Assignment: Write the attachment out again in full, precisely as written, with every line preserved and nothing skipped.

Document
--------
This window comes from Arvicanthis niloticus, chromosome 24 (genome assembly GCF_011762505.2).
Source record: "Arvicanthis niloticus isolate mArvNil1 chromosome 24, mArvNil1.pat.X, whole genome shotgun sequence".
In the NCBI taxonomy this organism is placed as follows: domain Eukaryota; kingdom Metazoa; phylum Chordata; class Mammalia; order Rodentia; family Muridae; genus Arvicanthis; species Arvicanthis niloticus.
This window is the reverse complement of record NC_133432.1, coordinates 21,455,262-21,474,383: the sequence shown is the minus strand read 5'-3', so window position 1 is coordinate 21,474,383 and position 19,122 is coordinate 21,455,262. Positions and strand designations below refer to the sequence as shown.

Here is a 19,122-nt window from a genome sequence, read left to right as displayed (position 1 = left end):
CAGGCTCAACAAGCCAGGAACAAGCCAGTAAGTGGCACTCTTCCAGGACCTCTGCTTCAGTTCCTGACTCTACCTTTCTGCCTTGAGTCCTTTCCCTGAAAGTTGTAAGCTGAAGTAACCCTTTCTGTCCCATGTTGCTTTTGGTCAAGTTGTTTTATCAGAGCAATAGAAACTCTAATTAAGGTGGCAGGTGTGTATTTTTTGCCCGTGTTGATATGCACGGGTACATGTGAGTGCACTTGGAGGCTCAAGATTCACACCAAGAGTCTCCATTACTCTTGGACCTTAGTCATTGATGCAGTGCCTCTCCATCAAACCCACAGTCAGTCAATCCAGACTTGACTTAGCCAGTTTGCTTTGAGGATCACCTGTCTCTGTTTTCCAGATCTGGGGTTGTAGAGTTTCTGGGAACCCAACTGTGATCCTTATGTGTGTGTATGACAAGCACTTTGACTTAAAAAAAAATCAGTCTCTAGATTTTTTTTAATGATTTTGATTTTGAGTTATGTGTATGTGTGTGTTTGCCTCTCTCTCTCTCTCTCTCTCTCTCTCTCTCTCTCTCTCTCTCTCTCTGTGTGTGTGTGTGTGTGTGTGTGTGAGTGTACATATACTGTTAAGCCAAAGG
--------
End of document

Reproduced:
This window comes from Arvicanthis niloticus, chromosome 24 (genome assembly GCF_011762505.2).
Source record: "Arvicanthis niloticus isolate mArvNil1 chromosome 24, mArvNil1.pat.X, whole genome shotgun sequence".
In the NCBI taxonomy this organism is placed as follows: domain Eukaryota; kingdom Metazoa; phylum Chordata; class Mammalia; order Rodentia; family Muridae; genus Arvicanthis; species Arvicanthis niloticus.
This window is the reverse complement of record NC_133432.1, coordinates 21,455,262-21,474,383: the sequence shown is the minus strand read 5'-3', so window position 1 is coordinate 21,474,383 and position 19,122 is coordinate 21,455,262. Positions and strand designations below refer to the sequence as shown.

Here is a 19,122-nt window from a genome sequence, read left to right as displayed (position 1 = left end):
CAGGCTCAACAAGCCAGGAACAAGCCAGTAAGTGGCACTCTTCCAGGACCTCTGCTTCAGTTCCTGACTCTACCTTTCTGCCTTGAGTCCTTTCCCTGAAAGTTGTAAGCTGAAGTAACCCTTTCTGTCCCATGTTGCTTTTGGTCAAGTTGTTTTATCAGAGCAATAGAAACTCTAATTAAGGTGGCAGGTGTGTATTTTTTGCCCGTGTTGATATGCACGGGTACATGTGAGTGCACTTGGAGGCTCAAGATTCACACCAAGAGTCTCCATTACTCTTGGACCTTAGTCATTGATGCAGTGCCTCTCCATCAAACCCACAGTCAGTCAATCCAGACTTGACTTAGCCAGTTTGCTTTGAGGATCACCTGTCTCTGTTTTCCAGATCTGGGGTTGTAGAGTTTCTGGGAACCCAACTGTGATCCTTATGTGTGTGTATGACAAGCACTTTGACTTAAAAAAAAATCAGTCTCTAGATTTTTTTTAATGATTTTGATTTTGAGTTATGTGTATGTGTGTGTTTGCCTCTCTCTCTCTCTCTCTCTCTCTCTCTCTCTCTCTCTCTCTCTCTCTGTGTGTGTGTGTGTGTGTGTGTGTGAGTGTACATATACTGTTAAGCCAAAGG